Hands up those who’re related to well-meaning but bumbling folks who amuse us with their follies. Yup, totally expected that forest of waving arms. I’m no exception, and my community even has a special phrase to celebrate mix-ups, boo-boos, or whatever you want to call ‘em.
Ladies and gentlemen, presenting:
“Ghotala-ma-goas“, n. a big bungle
Pronounced: gho-taa-laa maa go-s
Direct translation: Meat in the mess-up
If you know anything about the Parsis, you will be aware that we’re a bunch of obligate carnivores. Mutton is our Mecca, our Holy Grail is the holy grill and many, many childhoods revolved around the thrill that was the arrival of the Chick Van.
Just like we break an egg on near everything, meat–good old goas–is dunked and simmered in dals, vegetables, rice, and ice cream. Okay fine, maybe not ice cream. So we have paapri-ma-goas, masoor-ma-goas, papeta-ma-goas, tamota-ma-goas, cauliflower-ma-goas, bheeda-ma-goas, and sakarkand-ma-goas, in addition to meat-specific dishes like kid goas (served at our wedding dinner), salli boti, chops, and cutlets.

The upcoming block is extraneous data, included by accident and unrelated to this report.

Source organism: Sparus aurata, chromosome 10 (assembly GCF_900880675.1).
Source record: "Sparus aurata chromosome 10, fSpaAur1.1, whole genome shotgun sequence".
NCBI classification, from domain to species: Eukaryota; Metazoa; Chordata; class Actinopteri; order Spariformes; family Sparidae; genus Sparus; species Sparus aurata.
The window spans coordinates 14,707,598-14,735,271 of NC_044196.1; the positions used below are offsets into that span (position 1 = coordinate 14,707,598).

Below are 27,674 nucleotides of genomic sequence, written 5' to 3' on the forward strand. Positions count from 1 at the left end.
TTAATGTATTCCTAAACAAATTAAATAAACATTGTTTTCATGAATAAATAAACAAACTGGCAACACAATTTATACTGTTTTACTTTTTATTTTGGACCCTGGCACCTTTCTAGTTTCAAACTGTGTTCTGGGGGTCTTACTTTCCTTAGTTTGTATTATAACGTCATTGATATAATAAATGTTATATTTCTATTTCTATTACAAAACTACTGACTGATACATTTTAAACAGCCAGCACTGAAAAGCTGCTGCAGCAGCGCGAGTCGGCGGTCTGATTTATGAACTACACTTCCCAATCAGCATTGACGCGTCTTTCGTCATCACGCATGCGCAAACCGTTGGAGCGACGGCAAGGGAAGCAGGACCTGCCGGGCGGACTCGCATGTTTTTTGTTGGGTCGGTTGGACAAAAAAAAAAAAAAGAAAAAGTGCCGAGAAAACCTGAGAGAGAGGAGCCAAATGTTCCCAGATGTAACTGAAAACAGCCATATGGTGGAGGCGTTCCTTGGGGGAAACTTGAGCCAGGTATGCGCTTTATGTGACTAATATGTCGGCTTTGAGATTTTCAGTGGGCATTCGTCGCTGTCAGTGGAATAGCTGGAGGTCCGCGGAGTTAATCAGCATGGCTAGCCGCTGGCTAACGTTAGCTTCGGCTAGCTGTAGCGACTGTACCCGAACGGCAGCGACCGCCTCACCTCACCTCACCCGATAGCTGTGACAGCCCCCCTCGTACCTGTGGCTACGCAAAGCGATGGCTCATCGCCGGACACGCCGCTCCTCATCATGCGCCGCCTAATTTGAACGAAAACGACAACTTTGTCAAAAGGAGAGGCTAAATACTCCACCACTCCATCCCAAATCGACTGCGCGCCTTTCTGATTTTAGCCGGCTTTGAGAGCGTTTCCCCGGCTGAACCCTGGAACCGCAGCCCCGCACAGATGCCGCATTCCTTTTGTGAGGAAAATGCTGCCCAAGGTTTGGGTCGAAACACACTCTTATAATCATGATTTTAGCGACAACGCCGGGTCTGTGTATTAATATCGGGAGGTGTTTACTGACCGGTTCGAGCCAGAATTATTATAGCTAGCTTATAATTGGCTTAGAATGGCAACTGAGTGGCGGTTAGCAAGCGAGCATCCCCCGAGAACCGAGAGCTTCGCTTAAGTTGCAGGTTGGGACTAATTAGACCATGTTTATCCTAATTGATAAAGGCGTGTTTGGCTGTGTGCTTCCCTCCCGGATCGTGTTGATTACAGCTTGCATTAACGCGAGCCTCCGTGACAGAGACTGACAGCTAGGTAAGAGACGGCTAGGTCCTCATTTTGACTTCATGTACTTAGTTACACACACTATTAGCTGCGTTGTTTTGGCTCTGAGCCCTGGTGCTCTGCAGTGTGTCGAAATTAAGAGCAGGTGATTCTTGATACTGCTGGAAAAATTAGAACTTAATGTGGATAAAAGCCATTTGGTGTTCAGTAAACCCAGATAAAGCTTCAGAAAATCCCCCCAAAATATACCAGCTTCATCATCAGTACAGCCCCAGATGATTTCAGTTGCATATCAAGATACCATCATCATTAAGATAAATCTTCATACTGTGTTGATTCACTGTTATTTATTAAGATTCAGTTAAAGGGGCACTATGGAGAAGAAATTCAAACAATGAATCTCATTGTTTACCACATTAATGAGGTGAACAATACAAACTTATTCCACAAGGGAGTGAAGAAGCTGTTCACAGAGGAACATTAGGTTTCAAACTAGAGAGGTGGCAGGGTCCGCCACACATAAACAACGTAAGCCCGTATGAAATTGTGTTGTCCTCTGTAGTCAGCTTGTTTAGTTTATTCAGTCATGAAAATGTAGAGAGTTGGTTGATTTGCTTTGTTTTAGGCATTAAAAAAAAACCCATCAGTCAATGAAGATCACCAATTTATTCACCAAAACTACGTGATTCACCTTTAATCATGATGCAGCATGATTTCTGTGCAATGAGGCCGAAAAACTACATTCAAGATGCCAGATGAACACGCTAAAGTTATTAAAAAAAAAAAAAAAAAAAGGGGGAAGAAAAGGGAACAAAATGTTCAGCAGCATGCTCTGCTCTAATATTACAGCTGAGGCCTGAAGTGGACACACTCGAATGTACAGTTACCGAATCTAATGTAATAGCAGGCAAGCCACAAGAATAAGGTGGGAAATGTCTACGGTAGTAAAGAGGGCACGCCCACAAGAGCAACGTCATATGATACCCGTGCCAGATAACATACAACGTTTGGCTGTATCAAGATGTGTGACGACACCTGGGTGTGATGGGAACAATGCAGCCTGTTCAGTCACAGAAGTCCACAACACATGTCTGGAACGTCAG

Now that you have this introduction, you won’t be so surprised to learn that a bungle, in Parsi Gujarati, is called ghotala-ma-goas. Why leave the poor errors out in the cold while we feast on tender, juicy, fall-off-the-bone meat?
Let’s practice with an example:
They landed up at Eros instead of Sterling for the movie! Tsk, tsk. Such ghotala-ma-goas.
You try it:
These people OJ knows fed the same dog twice and starved the other one for 2 days straight. Now that’s a ghotala-ma-goas if there ever was one.
Your turn now: What legendary ghotala-ma-goases have you been a part of? C’mon people, get sharing! Let that be your Parsipanu pound of flesh.